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Snoqualmie's Northwest Railway Museum plans a steam-powered revival; locals can help fund it

 Snoqualmie’s own Northwest Railway Museum is taking part in the fourth annual GiveBIG benefit to bring the Santa Cruz Portland Cement No. 2 engine (left, getting new lettering) to the Valley. - Courtesy photo
Snoqualmie’s own Northwest Railway Museum is taking part in the fourth annual GiveBIG benefit to bring the Santa Cruz Portland Cement No. 2 engine (left, getting new lettering) to the Valley.
— image credit: Courtesy photo

Steam power could make a big comeback on the Valley’s railroads. And locals can help.

Fundraising for a visit by a vintage steam locomotive to Railroad Days, the Northwest Railway Museum in Snoqualmie is one beneficiary of the Seattle Foundation's Give Big benefit, held for a single day, Tuesday, May 6. The museum hopes to raise $12,000 to bring a 1909 steam train to town.

“This being the 125th anniversary, it’s a perfect time to be bringing a steam locomotive,” said Peggy Barchi, the museum's marketing and events manager.

“It really brings some of the history in,” Barchi said.

It was July 4, 1889, when trains first came to the Valley.  With tourism emerging as an affordable pasttime in the late 19th century, summer train trips to Snoqualmie Falls became popular for the residents of Seattle. The inaugural run of the excursion line, by the M.E. Church Society over the Seattle, Lake Shore and Eastern Railway Company lines, sparked many more visits.

It was only 20 years later that the train to visit the Valley, Santa Cruz Portland Cement No. 2 was built, in 1909, by H.K. Porter, Inc. Affectionately known as “The Chiggen,” this locomotive served as a billboard for a fried chicken restaurant for more than 30 years before rebuilding began. It is privately owned today.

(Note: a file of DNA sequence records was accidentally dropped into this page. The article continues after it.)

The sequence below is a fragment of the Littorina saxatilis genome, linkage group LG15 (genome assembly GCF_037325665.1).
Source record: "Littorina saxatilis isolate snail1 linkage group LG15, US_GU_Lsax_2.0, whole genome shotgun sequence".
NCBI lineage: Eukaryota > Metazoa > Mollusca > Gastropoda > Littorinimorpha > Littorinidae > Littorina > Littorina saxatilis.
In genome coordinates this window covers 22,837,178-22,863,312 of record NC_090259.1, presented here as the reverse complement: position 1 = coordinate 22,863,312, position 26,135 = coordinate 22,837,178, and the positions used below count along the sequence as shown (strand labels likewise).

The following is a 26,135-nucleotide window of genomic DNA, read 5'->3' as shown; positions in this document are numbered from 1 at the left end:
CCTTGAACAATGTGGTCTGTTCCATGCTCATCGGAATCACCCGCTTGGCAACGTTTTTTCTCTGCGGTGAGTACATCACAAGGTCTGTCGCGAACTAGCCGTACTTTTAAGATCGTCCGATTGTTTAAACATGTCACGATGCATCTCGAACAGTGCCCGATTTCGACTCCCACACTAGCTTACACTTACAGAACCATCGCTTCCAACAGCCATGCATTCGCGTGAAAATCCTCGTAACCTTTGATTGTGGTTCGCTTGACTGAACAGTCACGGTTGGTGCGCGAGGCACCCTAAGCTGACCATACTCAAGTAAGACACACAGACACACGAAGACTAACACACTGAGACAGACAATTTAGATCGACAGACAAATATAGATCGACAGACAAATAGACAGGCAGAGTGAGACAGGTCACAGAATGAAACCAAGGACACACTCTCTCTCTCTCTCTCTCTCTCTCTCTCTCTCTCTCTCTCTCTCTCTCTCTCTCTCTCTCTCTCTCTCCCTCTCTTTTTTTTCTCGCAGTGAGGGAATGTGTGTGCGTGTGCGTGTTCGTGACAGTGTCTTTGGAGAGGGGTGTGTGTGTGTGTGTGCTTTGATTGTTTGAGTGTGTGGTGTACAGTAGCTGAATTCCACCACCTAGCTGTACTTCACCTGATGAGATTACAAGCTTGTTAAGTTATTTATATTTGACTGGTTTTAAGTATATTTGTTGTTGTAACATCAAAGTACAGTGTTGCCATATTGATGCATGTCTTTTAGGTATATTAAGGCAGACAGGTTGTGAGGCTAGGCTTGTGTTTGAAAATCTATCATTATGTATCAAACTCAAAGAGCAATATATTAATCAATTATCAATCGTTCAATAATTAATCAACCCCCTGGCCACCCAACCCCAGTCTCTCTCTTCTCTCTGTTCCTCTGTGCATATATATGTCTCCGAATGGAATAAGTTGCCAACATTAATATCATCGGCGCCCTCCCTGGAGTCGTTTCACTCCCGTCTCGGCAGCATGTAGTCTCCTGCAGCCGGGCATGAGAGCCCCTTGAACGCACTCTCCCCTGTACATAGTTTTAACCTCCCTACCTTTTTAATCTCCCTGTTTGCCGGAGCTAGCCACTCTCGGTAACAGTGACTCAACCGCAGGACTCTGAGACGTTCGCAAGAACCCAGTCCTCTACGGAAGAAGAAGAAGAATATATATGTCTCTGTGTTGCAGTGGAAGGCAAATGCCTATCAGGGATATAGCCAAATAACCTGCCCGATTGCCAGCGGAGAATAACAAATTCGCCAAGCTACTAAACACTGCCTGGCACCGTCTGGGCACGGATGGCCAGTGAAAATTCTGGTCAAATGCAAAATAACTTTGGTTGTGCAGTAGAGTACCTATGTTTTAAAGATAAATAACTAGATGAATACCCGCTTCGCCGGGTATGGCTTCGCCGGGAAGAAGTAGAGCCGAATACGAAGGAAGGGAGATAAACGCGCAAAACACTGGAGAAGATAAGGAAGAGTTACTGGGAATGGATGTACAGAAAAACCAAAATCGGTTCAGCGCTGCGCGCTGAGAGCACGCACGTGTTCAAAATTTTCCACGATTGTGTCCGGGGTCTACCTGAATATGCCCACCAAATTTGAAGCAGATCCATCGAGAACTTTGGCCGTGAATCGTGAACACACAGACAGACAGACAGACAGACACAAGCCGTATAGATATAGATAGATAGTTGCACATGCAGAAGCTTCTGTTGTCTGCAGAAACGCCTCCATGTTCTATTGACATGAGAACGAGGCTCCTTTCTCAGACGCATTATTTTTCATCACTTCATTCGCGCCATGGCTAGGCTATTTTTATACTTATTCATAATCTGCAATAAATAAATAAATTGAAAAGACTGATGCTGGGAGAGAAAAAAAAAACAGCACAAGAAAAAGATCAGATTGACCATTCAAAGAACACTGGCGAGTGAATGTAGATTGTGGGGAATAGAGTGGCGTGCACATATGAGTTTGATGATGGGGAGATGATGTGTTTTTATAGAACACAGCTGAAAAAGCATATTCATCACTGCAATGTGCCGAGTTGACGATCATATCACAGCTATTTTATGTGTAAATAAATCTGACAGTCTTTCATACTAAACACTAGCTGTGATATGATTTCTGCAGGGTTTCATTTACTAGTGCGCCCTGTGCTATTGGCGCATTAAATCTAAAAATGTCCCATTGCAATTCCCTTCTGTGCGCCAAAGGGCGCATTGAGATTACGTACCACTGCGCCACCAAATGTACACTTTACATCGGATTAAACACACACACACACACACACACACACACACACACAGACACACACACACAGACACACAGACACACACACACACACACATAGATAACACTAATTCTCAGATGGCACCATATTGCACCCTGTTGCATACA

The engine will be brought to the Valley during Railroad Days, August 15 to 17, on a special oversize-load truck. It's one of many new events that the museum is adding to the summer festival.

“This is a really big deal,” Barchi told the Record. Steam locomotives are very rare, she said. Only a handful still operate in North America.

“And, this allows the museum to bring steam history to life and work toward the goal of bringing steam to the museum on a full-time basis, fulfill its educational mission and help drive tourism in the Snoqualmie Valley, just as those early trains 125 years ago did.

“Everyone will see how cool it could be for the museum to get its own steam locomotive,” she added.

The fourth annual GiveBIG is a one-day, online charitable giving event that helps local nonprofits. Each donation made between midnight and midnight will be matched by the foundation.

You can learn more about the museum and donate at http://www.seattlefoundation.org/npos/Pages/NorthwestRailwayMuseum.aspx.

The Railway museum has posted about the event and the SCPC No. 2 engine on its website and on its Facebook page: https://www.facebook.com/trainmuseum.

 

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